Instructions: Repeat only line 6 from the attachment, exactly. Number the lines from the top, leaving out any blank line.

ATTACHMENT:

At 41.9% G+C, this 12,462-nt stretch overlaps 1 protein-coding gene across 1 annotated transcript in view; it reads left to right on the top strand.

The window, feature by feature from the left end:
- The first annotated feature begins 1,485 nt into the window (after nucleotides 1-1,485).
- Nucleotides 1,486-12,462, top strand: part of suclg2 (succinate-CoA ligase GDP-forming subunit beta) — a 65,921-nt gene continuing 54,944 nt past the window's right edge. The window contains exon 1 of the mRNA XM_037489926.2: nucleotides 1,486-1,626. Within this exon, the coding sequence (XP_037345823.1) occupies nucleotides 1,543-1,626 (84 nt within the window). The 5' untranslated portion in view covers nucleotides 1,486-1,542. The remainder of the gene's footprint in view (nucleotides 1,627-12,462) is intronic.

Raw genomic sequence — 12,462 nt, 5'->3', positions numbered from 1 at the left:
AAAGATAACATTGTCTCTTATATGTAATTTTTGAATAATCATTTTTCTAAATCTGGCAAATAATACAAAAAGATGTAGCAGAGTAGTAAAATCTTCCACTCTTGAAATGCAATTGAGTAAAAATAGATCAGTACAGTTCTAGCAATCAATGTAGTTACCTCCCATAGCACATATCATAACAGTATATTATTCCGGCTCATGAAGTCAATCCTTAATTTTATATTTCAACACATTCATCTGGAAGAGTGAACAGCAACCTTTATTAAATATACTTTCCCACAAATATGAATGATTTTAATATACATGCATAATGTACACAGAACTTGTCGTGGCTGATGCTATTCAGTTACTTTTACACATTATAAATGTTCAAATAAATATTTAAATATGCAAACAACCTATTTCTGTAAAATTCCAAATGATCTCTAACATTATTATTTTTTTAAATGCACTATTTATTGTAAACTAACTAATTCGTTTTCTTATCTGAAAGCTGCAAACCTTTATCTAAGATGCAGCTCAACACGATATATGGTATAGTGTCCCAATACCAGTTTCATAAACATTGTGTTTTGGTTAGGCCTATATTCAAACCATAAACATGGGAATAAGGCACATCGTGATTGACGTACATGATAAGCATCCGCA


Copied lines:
AAAGATAACATTGTCTCTTATATGTAATTTTTGAATAATCATTTTTCTAAATCTGGCAAATAATACAAAAAGATGTAGCAGAGTAGTAAAATCTTCCACTCTTGAAATGCAATTGAGTAAAAATAGATCAGTACAGTTCTAGCAATCAATGTAGTTACCTCCCATAGCACATATCATAACAGTATATTATTCCGGCTCATGAAGTCAATCCTTAATTTTATATTTCAACACATTCATCTGGAAGAGTGAACAGCAACCTTTATTAAATATACTTTCCCACAAATATGAATGATTTTAATATACATGCATAATGTACACAGAACTTGTCGTGGCTGATGCTATTCAGTTACTTTTACACATTATAAATGTTCAAATAAATATTTAAATATGCAAACAACCTATTTCTGTAAAATTCCAAATGATCTCTAACATTATTATTTTTTTAAATGCACTATTTATTGTAAACTAACTAATTCGTTTTCTTATCTGAAAGCTGCAAACCTTTATCTAAGATGCAGCTCAACACGATATATGGTATAGTGTCCCAATACCAGTTTCATAAACATTGTGTTTTGGTTAGGCCTATATTCAAACCATAAACATGGGAATAAGGCACATCGTGATTGACGTACATGATAAGCATCCGCA